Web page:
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Source: Article Profits Before People by Stephanie Rogers, earthfirst.com

When my two sons and I arrived in Los  Angeles in October 2003, the State of California was bankrupt. Grocery workers at three major supermarket chains were on strike or locked out, clamoring for health care and an end to corporate greed. A week later, the mechanics of the Los Angeles Metro bus service also went on strike, leaving us without public transport. Then, before the month ended, my sister warned us of the firestorm raging across the San Bernardino
Valley not far from where we lived at the time. We had arrived in Los Angeles at a bad time.

My plans for starting up an import-export business with Brazil did not materialize. So when an opportunity arose to work in a retail store in West Hollywood, I took it. A fascinating workplace. I overheard conversations in diverse languages, unknown to my ears. American youth boasted tattoos of artistic skill and beauty. Some colored their hair purple and green. Gay men crossed paths with Jewish women and girls covered in cloth from neck to wrists to ankles.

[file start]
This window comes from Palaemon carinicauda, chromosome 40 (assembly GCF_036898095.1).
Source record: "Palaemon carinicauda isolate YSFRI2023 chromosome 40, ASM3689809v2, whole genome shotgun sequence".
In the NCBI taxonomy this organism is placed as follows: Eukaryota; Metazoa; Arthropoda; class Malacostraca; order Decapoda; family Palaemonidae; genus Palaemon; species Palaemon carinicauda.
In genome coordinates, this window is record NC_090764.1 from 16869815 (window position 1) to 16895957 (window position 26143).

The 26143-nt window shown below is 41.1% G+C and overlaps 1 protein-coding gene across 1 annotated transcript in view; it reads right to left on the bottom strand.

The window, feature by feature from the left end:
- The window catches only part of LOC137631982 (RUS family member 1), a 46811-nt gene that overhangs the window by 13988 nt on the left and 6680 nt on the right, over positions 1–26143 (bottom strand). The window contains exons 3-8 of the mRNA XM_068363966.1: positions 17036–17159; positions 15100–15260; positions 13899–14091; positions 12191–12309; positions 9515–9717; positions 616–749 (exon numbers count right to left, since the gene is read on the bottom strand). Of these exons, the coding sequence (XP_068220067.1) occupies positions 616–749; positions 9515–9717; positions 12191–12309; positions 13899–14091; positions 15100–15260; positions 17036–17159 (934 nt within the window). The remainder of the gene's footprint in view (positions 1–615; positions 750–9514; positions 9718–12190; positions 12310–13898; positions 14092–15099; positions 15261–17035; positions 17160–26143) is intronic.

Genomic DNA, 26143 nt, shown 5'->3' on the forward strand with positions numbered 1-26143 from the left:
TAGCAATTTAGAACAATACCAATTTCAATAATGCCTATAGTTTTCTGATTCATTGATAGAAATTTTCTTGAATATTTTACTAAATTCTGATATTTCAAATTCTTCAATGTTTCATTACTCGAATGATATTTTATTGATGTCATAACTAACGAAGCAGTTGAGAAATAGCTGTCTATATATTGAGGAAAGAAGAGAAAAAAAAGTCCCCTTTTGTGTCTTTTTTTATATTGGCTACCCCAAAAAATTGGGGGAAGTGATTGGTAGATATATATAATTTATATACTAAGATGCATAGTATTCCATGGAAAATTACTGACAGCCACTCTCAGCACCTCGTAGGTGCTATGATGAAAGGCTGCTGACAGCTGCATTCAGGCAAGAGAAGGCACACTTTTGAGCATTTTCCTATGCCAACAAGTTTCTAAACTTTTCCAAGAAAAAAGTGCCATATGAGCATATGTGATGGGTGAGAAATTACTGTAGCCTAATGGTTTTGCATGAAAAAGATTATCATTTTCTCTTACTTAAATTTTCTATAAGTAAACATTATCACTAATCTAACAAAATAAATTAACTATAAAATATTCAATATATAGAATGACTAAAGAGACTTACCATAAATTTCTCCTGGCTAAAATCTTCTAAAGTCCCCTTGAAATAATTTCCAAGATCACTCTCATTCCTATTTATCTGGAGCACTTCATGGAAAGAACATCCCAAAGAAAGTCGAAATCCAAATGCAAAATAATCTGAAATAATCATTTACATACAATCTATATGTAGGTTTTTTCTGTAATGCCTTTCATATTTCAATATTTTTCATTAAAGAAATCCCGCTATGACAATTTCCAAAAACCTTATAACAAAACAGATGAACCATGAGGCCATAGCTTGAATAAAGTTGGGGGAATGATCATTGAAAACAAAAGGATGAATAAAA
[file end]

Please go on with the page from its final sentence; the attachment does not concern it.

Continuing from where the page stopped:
As a former international trade professional, I was impressed by the corporation’s efficient and steady flow of goods from US and overseas suppliers to their stores throughout the USA. The retail store was an end-line in the export-import process: putting goods in the hands of the consumer.

But all was not well at the store-front. Time was crucial in the execution of our duties. Even the cash registers rated the speed at which we checked out each customer. But when there are only a few team-members on a shift, how do you help customers to find what they seek, keep the floor tidy, stock shelves, attend to telephone enquiries, and assist at the cash registers during peek hours? As workers, we were mere tools for getting the job done with maximum profit for the corporation. Our annual wage increases for job performance were measured out in quarters (25 cents). More work for less.

To compete with the slave-labor prices offered by America’s leading multi-national retailer and private employer, other retailers and supermarkets have to find ways to cut costs in order to compete and still maintain their profit margins. Like the renegade leader, they must also import goods produced at lower costs overseas and chop theirUS labor costs. The ripple effect.

To stuff us with their products, our corporations brainwash us with slogans of empty promises. Save money, live better. Expect more, pay less. They have made us believe that we can have whatever we want at little cost. We have yet to fully realize the real cost of our indulgences.

If workers want to live better, we have to stop expecting more for less and focus on what really matters.

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